The Church Should Be a Christ-Centered People

And when we’re reading the Bible that way, then the church will become a Christ-centered people. That’s another implication this passage should have on our lives. A truly spiritual church is not measured by extraordinary experiences, how large the campus facilities are, how high-tech the media is, how rhetorically polished the preachers are, how many services they provide, but by how central Christ is in their hearts and worship and speech and counsel and doing.

Again, J. I. Packer says this about honoring the Holy Spirit: “Believers honor the Holy Spirit when they give him his way in their lives and when his ministry of exalting Christ and convincing of sin, sinking them ever lower and raising Christ ever higher in their estimate, goes on unhindered and unquenched” (Packer, Keep, 237). Think of the transformation God would bring in us when that is true of us. The ministry of the Spirit by his word sinking us ever lower and raising Christ ever higher in our estimate.

Wherever a church is aroused or preoccupied with ministries devoid of Christ, red flags should go up. Wherever the miraculous isn’t calling attention to a crucified and risen Savior, then we got problems. Wherever we become more Christian-centered in our interaction with the world instead of Christ-centered, we must repent. It’s a serious flaw and dangerous to souls when we just want everybody to be like us apart from offering them the person of Jesus himself. We’re not just trying to win people to a philosophy of life, but to a person; not just to another moral standpoint, but to a Savior; not just to a logic, but to a Lord.

The Church Should Offer the Biblical Christ to the World

And that means also, lastly, that we should offer the apostles’ Christ to the world. Or another way we might say it, we should give the world the biblical Christ. As I said before, the apostles’ words in Scripture are the authoritative standard for all future preaching of the gospel. The Spirit convicts the world when the world hears his testimony. If the Spirit glorifies Christ and convicts the world through the apostles’ words that he inspired, what message do you think we should give the world? What message desperately needs to be translated for all nations, tribes, and tongues to read and learn? What do you think we should trust to change people, to save people?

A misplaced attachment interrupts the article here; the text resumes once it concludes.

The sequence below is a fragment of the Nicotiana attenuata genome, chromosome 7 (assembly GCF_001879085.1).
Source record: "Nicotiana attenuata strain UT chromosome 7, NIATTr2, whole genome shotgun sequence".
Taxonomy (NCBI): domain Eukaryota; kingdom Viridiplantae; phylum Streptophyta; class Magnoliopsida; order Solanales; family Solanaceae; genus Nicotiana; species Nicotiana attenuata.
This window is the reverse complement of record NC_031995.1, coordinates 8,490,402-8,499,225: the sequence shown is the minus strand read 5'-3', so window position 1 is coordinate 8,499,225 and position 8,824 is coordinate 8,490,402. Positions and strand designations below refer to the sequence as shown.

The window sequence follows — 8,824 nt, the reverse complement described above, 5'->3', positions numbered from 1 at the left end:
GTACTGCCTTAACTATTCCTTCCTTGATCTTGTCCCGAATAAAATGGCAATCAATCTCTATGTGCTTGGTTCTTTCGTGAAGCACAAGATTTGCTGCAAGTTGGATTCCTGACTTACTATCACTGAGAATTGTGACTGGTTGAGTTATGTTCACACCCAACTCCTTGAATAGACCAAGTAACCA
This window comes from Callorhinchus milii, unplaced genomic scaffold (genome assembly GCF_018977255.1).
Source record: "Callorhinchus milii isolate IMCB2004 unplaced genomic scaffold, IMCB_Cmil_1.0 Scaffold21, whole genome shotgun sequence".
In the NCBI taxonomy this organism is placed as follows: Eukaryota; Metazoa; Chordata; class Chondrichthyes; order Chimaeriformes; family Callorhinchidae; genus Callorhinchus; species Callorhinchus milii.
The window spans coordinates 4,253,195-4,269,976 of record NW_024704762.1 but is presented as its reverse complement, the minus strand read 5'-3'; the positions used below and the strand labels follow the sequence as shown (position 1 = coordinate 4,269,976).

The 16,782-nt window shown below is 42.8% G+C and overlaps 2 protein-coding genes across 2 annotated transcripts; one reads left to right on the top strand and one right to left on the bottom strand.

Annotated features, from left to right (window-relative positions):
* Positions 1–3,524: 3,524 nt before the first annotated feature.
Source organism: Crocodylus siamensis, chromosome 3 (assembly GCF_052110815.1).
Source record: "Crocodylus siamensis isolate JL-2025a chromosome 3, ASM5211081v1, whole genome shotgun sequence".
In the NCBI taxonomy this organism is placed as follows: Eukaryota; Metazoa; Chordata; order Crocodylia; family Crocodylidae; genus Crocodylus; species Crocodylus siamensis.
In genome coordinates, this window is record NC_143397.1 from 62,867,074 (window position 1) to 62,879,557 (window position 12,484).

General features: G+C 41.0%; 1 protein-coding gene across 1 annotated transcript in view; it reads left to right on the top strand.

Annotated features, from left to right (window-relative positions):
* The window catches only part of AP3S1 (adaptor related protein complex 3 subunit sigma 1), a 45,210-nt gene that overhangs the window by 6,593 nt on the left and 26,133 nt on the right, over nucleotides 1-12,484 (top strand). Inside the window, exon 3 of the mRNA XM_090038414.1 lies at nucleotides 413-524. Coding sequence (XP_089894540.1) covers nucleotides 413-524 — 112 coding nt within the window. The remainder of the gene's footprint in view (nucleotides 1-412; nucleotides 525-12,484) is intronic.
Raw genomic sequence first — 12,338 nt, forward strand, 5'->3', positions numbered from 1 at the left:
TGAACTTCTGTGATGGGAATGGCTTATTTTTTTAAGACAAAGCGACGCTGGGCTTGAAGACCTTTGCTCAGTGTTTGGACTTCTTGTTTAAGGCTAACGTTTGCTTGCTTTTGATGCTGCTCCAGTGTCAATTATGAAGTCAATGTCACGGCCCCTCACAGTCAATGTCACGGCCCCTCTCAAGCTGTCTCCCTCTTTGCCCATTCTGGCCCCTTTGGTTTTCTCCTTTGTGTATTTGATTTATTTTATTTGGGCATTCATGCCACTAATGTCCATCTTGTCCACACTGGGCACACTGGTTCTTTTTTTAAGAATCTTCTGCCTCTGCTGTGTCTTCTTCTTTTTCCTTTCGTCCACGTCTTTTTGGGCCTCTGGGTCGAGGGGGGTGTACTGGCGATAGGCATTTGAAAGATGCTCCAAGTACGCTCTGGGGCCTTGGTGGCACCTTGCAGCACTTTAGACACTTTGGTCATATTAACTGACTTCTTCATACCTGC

Church, we should trust the same message the Spirit used to save us—the message of truth, the gospel of our salvation, the message that though we were but rotten sinners, the Father loved us. He loved us by sending his Son to die for our sins, to stand under the fierce wrath of God in our place. All our treasonous acts were wiped clean from our account, and all of Jesus’ righteousness was then given to us simply by faith, so that we could stand before God not in the rags of rebellion, but garments of glory that fit us for his kingdom.

In some form or fashion, we all heard this message; we heard Jesus saying “Come!” We heard the Spirit and the Bride say, “Come! Receive this grace. It’s free!” And even still, the Spirit invites us to taste the glories he knows so well, because he knows like no one else knows the majesty of God’s wrath and the depths of God’s love that spares us from it. And he inspired a story to be written that we might learn it and turn to Christ, giving our lives to him.

If you’re here today and do not know this truth personally; then I would ask you to listen to the Spirit’s word in Scripture and act on it. These written words are not merely human words, they are God’s words; and he says that whoever believes on Christ and submits to him as Lord will be saved. If you do not know Jesus, do not leave today without talking to someone about what the Spirit says in this Bible about Jesus. Some of the elders will be at the front afterwards if you need further counsel and prayer. But for now, why don’t we join together in prayer.